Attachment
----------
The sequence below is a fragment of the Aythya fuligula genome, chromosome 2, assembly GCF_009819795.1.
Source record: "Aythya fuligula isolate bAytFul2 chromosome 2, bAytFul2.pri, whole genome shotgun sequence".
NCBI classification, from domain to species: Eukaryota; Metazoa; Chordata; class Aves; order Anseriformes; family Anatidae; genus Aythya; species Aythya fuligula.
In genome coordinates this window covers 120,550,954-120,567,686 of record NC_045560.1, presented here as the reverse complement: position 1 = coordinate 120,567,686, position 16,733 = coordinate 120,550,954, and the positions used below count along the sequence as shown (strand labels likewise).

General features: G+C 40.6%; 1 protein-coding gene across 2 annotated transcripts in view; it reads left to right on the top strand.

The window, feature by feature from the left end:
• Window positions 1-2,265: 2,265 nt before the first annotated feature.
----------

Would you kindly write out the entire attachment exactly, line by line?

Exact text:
The sequence below is a fragment of the Aythya fuligula genome, chromosome 2, assembly GCF_009819795.1.
Source record: "Aythya fuligula isolate bAytFul2 chromosome 2, bAytFul2.pri, whole genome shotgun sequence".
NCBI classification, from domain to species: Eukaryota; Metazoa; Chordata; class Aves; order Anseriformes; family Anatidae; genus Aythya; species Aythya fuligula.
In genome coordinates this window covers 120,550,954-120,567,686 of record NC_045560.1, presented here as the reverse complement: position 1 = coordinate 120,567,686, position 16,733 = coordinate 120,550,954, and the positions used below count along the sequence as shown (strand labels likewise).

General features: G+C 40.6%; 1 protein-coding gene across 2 annotated transcripts in view; it reads left to right on the top strand.

The window, feature by feature from the left end:
• Window positions 1-2,265: 2,265 nt before the first annotated feature.